“It is sweet and right to die for one’s country,” wrote the Roman poet Horace in his ‘Odes.’ The Roman army still influences our world today; its conquests built an empire. But it could not stop Rome from rotting from within.
Monday was Memorial Day in the U.S. While we can hope to spend some time in quiet reflection of the people who gave their lives for our country, it mostly serves as the start of the summer season. There are many tributes to America’s fallen on my social media feeds, but the posts that feature barbecues and sunbathing are more abundant.
The American public is tragically disconnected from our own military. I count myself among the guilty. I know several veterans of the Iraq and Afghanistan wars. I wrote and sent them things while they were away. But had you asked me where exactly they were and when, I couldn’t tell you.
As the public flag-waving gets more fervent, the actual involvement with our military becomes more detached. We have had an all-volunteer military for several decades now. Not since the Vietnam War have Americans been called up in a draft. When I turned 18 I had to register for the Selective Service and I still have my card someplace. While still the law, draft numbers are lower; we don’t have reminders to register. The military is simply not a reality for wide swaths of our population.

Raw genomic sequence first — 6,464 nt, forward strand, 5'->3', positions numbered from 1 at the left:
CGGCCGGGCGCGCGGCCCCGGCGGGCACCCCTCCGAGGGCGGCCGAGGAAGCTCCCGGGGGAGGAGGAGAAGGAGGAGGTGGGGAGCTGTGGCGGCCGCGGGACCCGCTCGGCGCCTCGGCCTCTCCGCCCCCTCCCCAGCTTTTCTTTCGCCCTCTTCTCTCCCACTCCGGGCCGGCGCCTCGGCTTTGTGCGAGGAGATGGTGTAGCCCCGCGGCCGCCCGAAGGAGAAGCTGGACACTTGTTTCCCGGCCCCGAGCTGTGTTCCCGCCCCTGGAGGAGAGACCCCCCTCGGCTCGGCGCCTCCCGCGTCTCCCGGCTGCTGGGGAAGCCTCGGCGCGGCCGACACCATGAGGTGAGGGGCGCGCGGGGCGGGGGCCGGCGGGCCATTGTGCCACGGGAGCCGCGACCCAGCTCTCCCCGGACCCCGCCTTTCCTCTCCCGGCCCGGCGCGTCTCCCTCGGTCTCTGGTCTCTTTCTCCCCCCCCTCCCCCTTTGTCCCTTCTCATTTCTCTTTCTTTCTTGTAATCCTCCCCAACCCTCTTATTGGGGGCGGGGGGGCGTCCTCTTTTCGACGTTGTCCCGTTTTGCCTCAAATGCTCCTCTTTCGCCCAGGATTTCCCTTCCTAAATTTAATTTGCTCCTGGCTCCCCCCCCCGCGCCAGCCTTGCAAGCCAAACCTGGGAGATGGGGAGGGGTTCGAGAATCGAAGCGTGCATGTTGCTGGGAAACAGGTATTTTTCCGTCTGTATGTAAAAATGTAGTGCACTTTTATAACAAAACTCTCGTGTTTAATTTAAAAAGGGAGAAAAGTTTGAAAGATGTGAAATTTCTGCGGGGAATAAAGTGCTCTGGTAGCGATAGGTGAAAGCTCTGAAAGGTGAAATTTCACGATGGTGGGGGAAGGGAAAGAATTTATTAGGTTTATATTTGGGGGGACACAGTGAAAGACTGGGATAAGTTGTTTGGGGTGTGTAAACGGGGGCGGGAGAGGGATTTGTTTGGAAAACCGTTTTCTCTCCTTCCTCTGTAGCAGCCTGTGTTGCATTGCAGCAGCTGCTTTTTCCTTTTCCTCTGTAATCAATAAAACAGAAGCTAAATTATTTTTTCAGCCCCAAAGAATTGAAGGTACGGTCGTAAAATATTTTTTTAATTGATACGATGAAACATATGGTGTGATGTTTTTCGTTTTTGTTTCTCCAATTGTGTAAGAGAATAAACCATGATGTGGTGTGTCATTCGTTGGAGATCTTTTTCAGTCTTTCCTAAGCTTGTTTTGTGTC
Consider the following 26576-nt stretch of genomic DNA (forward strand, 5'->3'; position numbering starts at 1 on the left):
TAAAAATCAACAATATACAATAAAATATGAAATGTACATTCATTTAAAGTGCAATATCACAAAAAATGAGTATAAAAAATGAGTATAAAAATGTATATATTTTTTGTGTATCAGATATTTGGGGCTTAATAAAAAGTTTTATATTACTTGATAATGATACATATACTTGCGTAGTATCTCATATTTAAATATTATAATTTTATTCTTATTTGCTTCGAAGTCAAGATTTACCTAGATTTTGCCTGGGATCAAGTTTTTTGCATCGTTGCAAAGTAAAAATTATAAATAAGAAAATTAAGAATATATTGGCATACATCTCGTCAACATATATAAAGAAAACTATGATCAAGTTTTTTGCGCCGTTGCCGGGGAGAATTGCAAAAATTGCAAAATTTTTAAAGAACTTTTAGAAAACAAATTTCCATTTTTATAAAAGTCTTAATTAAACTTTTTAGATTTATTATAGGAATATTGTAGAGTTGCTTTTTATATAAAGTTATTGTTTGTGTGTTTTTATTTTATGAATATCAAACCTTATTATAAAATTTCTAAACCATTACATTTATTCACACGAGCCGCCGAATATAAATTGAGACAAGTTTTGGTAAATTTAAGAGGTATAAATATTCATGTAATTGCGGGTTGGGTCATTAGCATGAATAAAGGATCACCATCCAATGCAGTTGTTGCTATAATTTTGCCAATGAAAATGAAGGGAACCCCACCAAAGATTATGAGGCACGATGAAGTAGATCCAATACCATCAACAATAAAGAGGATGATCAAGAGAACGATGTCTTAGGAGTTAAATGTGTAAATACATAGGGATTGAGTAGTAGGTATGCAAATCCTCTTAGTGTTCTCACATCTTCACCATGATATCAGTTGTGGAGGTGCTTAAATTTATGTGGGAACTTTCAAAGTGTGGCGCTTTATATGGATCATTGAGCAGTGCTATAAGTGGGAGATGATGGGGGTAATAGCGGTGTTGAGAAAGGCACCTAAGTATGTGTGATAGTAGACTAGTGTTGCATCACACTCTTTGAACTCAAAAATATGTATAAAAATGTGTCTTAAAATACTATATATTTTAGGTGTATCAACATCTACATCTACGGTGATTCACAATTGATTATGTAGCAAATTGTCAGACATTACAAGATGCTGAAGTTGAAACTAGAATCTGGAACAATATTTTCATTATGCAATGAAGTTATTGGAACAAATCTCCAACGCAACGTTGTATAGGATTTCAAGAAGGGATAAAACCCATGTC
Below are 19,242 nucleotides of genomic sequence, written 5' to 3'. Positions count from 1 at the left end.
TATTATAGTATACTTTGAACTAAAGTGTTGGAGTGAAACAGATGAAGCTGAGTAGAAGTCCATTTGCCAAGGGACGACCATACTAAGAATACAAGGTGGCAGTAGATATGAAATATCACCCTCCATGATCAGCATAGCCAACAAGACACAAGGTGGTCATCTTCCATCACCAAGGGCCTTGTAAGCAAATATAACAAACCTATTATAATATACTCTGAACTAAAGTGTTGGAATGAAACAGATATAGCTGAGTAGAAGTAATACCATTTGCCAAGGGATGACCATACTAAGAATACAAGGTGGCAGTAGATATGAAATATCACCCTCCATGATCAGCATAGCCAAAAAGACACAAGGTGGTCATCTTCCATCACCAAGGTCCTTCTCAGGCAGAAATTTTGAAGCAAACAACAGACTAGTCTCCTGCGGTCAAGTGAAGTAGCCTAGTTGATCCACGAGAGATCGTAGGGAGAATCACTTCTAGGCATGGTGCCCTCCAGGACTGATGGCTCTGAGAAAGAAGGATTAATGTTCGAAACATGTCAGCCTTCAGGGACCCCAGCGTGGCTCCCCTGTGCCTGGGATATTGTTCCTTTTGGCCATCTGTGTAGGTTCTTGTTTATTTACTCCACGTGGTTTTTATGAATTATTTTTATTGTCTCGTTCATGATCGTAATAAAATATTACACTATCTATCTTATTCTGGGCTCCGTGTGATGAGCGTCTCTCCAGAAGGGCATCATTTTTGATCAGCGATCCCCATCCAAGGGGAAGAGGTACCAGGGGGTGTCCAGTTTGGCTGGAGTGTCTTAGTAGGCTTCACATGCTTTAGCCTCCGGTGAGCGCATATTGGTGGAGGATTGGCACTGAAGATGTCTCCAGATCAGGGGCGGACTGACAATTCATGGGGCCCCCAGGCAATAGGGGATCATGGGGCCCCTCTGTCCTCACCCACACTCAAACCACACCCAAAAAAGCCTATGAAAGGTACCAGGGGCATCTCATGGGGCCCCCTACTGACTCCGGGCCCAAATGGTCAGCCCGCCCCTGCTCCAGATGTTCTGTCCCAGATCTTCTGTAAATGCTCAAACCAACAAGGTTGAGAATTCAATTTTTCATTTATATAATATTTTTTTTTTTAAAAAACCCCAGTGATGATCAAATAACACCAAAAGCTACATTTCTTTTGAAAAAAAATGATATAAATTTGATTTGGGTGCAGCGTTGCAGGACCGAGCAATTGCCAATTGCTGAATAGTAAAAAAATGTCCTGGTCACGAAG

It is easy to wave a flag and heap praise on people who are gone. It’s a lot tougher to turn that sentiment into real action that helps the living. As a country, we’re falling short on both grounds.
My brother knows people who live six hours driving time away from the Veterans Affairs hospital where he goes regularly. Some take hours-long bus trips to the VA only to find that their medical appointments were canceled without notification. Veterans have been known to commit suicide in the parking lots of VA hospitals; this phenomenon doesn’t surprise my brother one bit. He’s been negotiating the bureaucracy of the Veteran’s Administration for the better part of the last 20 years, with an increased intensity over the last 10. He was recently ordered to have an unnecessary EKG done so he could get a refill of medicine he needs. He knows his prescription regimen better than the rotating doctors and orderlies assigned to help him; and every so often he has to essentially retrain the people who should know how to help him.